Work abroad sounds like an adventure to many people. However, job search in Kuwait requires more than just the obvious Kuwait CV and Kuwait cover letter writing and translation, it requires thorough preparation. You will face problems that probably did not even come to your mind when you decided to seek jobs in Kuwait.
Do not take too lightly the influence a Kuwait job search can have on the effect of your adventure! For instance, you will experience the different immigration rules and practices, strange job application procedures, unfamiliar job candidate selection criteria and out of the ordinary management culture.
Most visits to Kuwait are trouble-free but you should be aware of the risk of indiscriminate terrorist attacks, which could be against civilian targets, including places frequented by expatriates and foreign travellers like restaurants, hotels, clubs and shopping areas.
In recent years, the Kuwaiti authorities have carried out a number of investigations and operations against terrorist networks.
You should exercise a high level of security awareness and monitor local news broadcasts and consular messages. Ensure that your travel documents and visas are current, valid and secured in a safe place. Carry a photocopy of your travel documents in lieu of the originals. Maintain a low profile, vary times and routes of travel, and exercise caution while driving. Making local contacts quickly and seeking support from other expatriates will greatly increase your comfort and safety.
Time: Kuwait City is + 3 hours UTC/GMT
Telephone country code: + 965
Internet Kuwait code: .kw
Electricity: 240 volts AC, 50Hz; single phase. Both the UK-type flat three-pin and European-style two-pin plugs are in use.
Annual vacation: Majority of Kuwaitis and expatriates take annual vacations during school holidays:
- December 21 to January 5,
- April 5 to April 14,
- June 14 to September 4
Many Kuwaitis leave the country during the worst of the summer heat In July and August.
Friday is considered a day of prayer and rest, so meetings should not be scheduled for this day. Calls to Arab people should also be avoided on this day. Similarly, local people will not answer the telephone during siestas, which are usually taken between 1400 and 1700.
- 1 January - New Year's Day
- January - Milad un Nabi (Birth of the Prophet Muhammad)
- 25 February - National Day usually lasts two or three days
- 26 February - Liberation Day
- May or June - Lailat al Miraj (Night of Ascension)
- July or August - Eid al-Fitr (End of Ramadan)
- October - Eid al-Adha (Feast of Sacrifice)
- October or November - Islamic New Year
- Offices - Sun-Thurs or Sat-Wed 08:00-13:00 and 17:00-20:00.
- Government - Sat-Wed 07:00-14:30 (winter); 07:00-14:00 (summer)
- Post office - Sat-Wed 07:00-14:00, Thurs 07:00-12:00.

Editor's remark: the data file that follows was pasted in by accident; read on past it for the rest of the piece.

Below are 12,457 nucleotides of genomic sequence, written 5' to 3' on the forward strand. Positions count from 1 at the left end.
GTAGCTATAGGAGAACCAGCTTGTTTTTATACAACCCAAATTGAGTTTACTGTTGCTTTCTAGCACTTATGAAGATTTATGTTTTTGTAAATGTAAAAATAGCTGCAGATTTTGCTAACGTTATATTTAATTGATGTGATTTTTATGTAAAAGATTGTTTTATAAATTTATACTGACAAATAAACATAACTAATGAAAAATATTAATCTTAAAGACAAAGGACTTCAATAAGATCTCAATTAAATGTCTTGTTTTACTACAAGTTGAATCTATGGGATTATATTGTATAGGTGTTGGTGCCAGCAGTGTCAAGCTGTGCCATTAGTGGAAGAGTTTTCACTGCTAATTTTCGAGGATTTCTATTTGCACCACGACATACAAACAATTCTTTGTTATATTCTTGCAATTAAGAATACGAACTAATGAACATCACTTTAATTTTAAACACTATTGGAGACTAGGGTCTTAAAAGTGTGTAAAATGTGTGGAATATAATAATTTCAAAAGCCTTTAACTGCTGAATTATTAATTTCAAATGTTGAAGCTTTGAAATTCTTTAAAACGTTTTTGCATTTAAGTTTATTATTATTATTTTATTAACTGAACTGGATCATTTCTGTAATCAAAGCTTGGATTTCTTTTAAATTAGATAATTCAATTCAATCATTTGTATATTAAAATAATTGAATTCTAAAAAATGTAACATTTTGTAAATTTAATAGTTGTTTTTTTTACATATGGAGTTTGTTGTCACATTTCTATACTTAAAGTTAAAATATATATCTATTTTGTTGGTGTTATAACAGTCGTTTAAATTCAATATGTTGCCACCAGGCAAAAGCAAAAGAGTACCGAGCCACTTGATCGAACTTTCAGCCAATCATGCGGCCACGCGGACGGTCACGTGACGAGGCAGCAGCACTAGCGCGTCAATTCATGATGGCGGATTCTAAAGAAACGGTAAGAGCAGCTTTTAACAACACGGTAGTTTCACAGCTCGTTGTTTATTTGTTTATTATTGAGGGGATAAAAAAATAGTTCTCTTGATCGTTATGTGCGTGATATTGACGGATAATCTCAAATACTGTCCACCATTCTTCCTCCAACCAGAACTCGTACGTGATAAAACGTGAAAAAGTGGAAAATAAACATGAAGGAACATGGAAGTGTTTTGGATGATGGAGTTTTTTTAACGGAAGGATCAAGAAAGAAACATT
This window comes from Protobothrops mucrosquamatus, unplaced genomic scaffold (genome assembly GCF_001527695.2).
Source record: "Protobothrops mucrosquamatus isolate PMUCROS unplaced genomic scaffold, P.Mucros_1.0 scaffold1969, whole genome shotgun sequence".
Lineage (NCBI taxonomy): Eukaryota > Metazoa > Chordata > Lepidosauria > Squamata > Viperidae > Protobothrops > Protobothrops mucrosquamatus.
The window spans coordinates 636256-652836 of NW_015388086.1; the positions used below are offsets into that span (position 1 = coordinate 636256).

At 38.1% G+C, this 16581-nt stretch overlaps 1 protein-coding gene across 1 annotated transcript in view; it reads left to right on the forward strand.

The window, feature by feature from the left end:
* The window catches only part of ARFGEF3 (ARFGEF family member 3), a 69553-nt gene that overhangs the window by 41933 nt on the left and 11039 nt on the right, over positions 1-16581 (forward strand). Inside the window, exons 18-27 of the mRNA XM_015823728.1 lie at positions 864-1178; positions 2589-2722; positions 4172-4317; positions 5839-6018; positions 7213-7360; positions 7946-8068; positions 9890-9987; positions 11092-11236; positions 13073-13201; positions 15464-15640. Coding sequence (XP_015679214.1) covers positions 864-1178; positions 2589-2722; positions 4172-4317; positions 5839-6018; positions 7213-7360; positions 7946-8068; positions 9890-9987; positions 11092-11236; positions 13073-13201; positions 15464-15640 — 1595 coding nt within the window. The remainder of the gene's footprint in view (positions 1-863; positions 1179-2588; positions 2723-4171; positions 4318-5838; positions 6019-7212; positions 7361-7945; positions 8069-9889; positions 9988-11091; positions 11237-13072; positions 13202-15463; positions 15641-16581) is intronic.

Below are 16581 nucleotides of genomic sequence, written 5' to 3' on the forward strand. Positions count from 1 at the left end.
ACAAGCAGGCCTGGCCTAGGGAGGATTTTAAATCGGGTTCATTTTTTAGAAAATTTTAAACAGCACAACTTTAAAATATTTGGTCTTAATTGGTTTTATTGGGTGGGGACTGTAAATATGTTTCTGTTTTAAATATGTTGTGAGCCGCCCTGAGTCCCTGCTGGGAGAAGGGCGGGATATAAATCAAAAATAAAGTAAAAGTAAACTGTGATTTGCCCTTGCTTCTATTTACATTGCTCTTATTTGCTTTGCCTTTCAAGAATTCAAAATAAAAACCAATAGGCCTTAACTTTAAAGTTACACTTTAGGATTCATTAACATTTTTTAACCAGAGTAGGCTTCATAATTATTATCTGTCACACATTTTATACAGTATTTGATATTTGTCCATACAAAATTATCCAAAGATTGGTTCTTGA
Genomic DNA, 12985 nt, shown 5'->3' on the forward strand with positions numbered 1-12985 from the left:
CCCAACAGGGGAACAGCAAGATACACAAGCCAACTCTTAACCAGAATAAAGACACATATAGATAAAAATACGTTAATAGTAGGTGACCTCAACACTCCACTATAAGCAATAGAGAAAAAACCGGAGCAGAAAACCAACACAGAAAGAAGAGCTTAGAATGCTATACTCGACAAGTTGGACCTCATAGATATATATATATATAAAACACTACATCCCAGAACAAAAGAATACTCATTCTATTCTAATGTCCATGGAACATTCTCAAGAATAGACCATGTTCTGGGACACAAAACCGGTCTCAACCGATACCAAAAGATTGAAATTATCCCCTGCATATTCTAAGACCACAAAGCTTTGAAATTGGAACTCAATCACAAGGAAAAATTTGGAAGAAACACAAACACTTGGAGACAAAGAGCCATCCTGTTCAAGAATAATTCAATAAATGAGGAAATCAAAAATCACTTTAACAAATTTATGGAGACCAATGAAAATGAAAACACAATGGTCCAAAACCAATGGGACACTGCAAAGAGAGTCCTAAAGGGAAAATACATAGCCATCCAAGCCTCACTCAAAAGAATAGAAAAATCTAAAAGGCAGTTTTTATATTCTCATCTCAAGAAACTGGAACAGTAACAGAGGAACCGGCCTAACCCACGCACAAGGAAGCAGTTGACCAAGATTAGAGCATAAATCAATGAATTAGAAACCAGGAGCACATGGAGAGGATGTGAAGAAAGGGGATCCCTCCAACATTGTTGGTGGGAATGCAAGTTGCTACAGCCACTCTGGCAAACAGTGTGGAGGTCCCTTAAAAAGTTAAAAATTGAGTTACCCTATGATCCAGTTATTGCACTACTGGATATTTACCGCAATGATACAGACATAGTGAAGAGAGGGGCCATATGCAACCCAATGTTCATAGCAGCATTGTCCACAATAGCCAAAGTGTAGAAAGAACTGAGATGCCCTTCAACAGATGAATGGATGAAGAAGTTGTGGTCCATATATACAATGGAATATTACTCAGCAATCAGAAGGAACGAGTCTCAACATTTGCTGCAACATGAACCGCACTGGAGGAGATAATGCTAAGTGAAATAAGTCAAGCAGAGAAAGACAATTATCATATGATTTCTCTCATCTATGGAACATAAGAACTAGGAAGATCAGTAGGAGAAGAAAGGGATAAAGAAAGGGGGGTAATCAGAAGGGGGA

- Banks - Sun-Thurs 08:00-12:00/12:30.
- Stores - Sat-Thurs 09:00-13:00 and 16:30-21:00, Fri 15:30-20:30.
Background: Britain oversaw foreign relations and defence for the ruling Kuwaiti AL-SABAH dynasty from 1899 until independence in 1961. Kuwait was attacked and overrun by Iraq on 2 August 1990. Following several weeks of aerial bombardment, a US-led, UN coalition began a ground assault on 23 February 1991 that liberated Kuwait in four days.
Kuwait spent more than $5 billion to repair oil infrastructure damaged during 1990-91. The AL-SABAH family has ruled since returning to power in 1991 and reestablished an elected legislature that in recent years has become increasingly assertive. The country witnessed the historic election in May 2009 of four women to its National Assembly.
Amid the 2010-11 uprisings and protests across the Arab world, stateless Arabs, known as Bidoon, staged small protests in February and March 2011 demanding citizenship, jobs, and other benefits available to Kuwaiti nationals. Youth activist groups - supported by opposition legislators and the prime minister's rivals within the ruling family - rallied repeatedly in 2011 for an end to corruption and the ouster of the prime minister and his cabinet.
Opposition legislators forced the prime minister to resign in late 2011. In October and November 2012, Kuwait witnessed unprecedented protests in response to the Amir's changes to the electoral law reducing the number of votes per person from four to one. The opposition, led by a coalition of Sunni Islamists, tribalists, some liberals, and a myriad of youth groups, boycotted the December 2012 legislative election, resulting in a historic number of seats won by Shia candidates.
Since 2006, the Amir has dissolved the National Assembly on five occasions (the Constitutional Court dissolved the Assembly once in June 2012) and reshuffled the cabinet 12 times, usually citing political stagnation and gridlock between the legislature and the government.
Capital: Kuwait City
Climate: dry desert; intensely hot summers; short, cool and windy winters
Ethnic groups: Kuwaiti 45%, other Arab 35%, South Asian 9%, Iranian 4%, other 7%
Languages: Arabic (official), English is widely used and understood.
Other Kuwait Information
To be successful in your Kuwait job search and getting the job you want, you need to prepare Kuwait cover letter and Kuwait CV which you must email instantly to the prospective employers selected during a job search in Kuwait.
When you receive an invitation to the Kuwait job interview, you may apply for the Kuwait visa and Kuwait work permit. Then prepare yourself for a job interview and take a look at Kuwait dress code because how you dress is the one of the most important attributes in being hired.
Good luck with the Kuwait information.